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West Virginia Update: Clinton to Net 100,000 Votes?

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A new poll released today by Suffolk University still finds Hillary Clinton flirting with a 40-point blowout victory in the West Virginia primary. The survey of 600 likely voters gives Clinton a 60 percent to 24 percent advantage over Barack Obama.

Clinton, who must rack up very large popular vote gains in West Virginia Tuesday and Kentucky next week to keep her slim nomination hopes alive, is not yet seeing any slippage in West Virginia, where she has polled at 60 percent or higher in 3 of the 4 public polls released this month.

Last Thursday, Smart Politics estimated how much of a dent Clinton would make in her popular vote deficit after the West Virginia, Kentucky, and Oregon primaries, conservatively allowing for Obama to close the gap to about 20 points in West Virginia ("Will West Virignia and Kentucky Make A Difference for Clinton?"). But Obama has taken a different tactic this past week from other recent primaries, and that is to act more like the nominee (i.e. ignoring Clinton and the primary campaigns) and less like a candidate for the nomination.

As a result, Obama's decision to essentially write off West Virginia as a 'meaningless loss' has meant that he is probably not going to introduce himself to nor inspire as many new voters there as he has throughout the campaign. As such, the status quo image of him among West Virginians will prevail and Clinton will win in a landslide.

If Clinton should win by 30 points, instead of 20, Smart Politics estimates she will pick up 90,000 votes against Obama in the Mountain State. However, that number could be lessened if the overall turnout in West Virginia is depressed due to Obama's lack of interest in the state (which could be another strategy he is employing to minimize Clinton's net popular vote gain there).

But if West Virginians participate in the Democratic primary at the rate of other states in the region (approximately 40 percent of the 2004 general election turnout), Clinton will net approximately 6,000 votes for every two percentage points she wins against Obama.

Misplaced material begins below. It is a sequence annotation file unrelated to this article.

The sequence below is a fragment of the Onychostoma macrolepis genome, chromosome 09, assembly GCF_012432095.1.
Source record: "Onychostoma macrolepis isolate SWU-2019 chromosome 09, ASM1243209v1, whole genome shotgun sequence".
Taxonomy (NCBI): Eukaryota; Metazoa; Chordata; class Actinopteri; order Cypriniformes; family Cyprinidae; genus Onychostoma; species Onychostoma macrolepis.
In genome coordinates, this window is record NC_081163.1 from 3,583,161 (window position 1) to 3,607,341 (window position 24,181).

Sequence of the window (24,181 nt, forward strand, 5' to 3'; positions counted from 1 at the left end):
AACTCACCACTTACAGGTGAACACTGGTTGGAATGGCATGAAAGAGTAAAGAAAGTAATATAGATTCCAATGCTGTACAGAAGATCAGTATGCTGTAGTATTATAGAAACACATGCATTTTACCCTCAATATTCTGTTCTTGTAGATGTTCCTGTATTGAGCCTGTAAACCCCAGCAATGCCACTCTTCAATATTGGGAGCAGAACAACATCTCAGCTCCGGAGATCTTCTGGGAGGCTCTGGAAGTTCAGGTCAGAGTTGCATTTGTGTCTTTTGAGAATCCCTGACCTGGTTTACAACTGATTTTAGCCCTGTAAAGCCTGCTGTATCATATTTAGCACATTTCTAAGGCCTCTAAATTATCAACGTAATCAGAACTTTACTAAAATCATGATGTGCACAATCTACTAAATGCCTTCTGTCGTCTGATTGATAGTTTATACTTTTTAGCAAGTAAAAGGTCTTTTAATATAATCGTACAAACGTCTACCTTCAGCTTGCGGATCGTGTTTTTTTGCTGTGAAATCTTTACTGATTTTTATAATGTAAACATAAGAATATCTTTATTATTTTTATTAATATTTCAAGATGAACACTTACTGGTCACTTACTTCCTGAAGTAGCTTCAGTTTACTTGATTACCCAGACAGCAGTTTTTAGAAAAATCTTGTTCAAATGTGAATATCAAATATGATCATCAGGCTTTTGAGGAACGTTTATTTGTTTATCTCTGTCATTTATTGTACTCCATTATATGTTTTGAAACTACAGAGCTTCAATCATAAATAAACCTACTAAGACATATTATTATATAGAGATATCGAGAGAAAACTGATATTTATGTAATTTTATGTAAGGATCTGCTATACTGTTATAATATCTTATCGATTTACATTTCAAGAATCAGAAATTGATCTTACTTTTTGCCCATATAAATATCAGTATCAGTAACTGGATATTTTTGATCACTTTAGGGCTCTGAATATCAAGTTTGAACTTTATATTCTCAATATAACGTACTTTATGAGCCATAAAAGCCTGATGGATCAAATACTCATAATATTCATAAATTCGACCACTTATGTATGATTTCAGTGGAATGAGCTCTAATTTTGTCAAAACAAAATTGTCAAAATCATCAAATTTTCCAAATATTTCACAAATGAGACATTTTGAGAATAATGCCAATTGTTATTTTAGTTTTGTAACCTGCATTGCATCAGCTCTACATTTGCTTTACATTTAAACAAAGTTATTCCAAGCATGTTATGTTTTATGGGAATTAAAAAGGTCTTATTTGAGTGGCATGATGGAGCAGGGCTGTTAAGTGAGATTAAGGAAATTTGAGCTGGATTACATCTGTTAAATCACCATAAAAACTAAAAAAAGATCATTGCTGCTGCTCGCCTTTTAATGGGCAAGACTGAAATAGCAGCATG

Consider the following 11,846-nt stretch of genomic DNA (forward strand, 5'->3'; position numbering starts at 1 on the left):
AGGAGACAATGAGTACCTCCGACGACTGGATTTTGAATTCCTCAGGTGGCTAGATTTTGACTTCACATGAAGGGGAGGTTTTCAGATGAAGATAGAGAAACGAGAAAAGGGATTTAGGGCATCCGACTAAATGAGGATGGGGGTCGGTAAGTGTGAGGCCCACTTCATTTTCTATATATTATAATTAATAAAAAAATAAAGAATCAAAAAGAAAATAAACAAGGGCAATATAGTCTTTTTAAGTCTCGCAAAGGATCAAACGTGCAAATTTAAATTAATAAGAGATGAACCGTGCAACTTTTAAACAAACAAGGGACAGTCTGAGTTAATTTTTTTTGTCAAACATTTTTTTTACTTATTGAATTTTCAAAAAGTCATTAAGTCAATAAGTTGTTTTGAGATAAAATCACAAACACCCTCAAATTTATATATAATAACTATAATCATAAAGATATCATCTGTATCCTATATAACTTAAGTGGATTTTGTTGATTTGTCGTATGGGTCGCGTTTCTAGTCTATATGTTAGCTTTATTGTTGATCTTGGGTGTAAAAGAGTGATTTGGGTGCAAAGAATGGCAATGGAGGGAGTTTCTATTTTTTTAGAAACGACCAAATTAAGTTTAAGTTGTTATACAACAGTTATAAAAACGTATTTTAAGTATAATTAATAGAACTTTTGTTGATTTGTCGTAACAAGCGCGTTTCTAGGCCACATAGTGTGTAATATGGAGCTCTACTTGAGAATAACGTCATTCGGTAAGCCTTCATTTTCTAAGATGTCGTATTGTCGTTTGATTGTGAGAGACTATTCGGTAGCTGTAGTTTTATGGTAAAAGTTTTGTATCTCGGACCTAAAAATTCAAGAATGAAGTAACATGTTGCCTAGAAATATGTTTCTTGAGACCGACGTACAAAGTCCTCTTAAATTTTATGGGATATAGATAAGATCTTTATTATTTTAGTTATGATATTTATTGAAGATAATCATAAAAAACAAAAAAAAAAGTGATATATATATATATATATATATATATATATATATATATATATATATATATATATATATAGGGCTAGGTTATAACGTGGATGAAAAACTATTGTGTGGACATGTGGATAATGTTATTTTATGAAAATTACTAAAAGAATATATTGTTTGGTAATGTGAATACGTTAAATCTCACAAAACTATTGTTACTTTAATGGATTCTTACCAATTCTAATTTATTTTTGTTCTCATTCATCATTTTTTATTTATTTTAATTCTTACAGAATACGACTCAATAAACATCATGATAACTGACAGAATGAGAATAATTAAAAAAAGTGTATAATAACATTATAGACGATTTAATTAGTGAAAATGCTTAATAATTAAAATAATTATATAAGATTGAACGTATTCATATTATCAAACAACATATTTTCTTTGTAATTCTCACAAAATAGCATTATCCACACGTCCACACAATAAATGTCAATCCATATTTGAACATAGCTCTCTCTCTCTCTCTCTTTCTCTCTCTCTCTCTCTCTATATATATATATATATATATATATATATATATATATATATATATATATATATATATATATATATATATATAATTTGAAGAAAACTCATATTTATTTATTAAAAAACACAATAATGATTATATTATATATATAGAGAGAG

One slightly complicating factor, according to the Suffolk University poll, is that John Edwards (whose name will be on the ballot on Tuesday), is still receiving 4 percent of the vote in the state.

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Remains of the Data

Plurality-Winning Governors Elected At Century-Long High Water Mark

The rate of gubernatorial candidates elected without the support of a majority of voters is at its highest level since the 1910s.

Political Crumbs

Seeing Red

Congressman Nick Rahall's failed bid for a 20th term in West Virginia this cycle, combined with a narrow loss by Nick Casey to Alex Mooney in Shelley Moore Capito's open seat, means that West Virginia Democrats will be shut out of the state's U.S. House delegation for the first time in over 90 years. The Republican sweep by two-term incumbent David McKinley in the 1st CD, Mooney in the 2nd, and Evan Jenkins over Rahall in the 3rd marks the first time the GOP has held all seats in the chamber from West Virginia since the Election of 1920. During the 67th Congress (1921-1923) all six seats from the state were controlled by the GOP. Since the Election of 1922, Democrats have won 76 percent of all U.S. House elections in the Mountain State - capturing 172 seats compared to 54 for the GOP.


Home Field Advantage?

When the 114th Congress convenes in a few days, Maine will be represented by one home-grown U.S. Representative: Waterville-born Republican Bruce Poliquin. With the departure of Millinocket-born Mike Michaud, who launched a failed gubernatorial bid, the Pine Tree State was poised to send a House delegation to D.C. without any Maine-born members for the first time since 1821. Three-term U.S. Rep. Chellie Pingree (born in Minnesota) coasted to reelection as expected, however Poliquin edged Kentucky-born Emily Cain by 5.3 points to keep the streak alive. Since 1876, a total of 208 of the 222 candidates elected to the nation's lower legislative chamber from the state have been born in Maine, or 94 percent.


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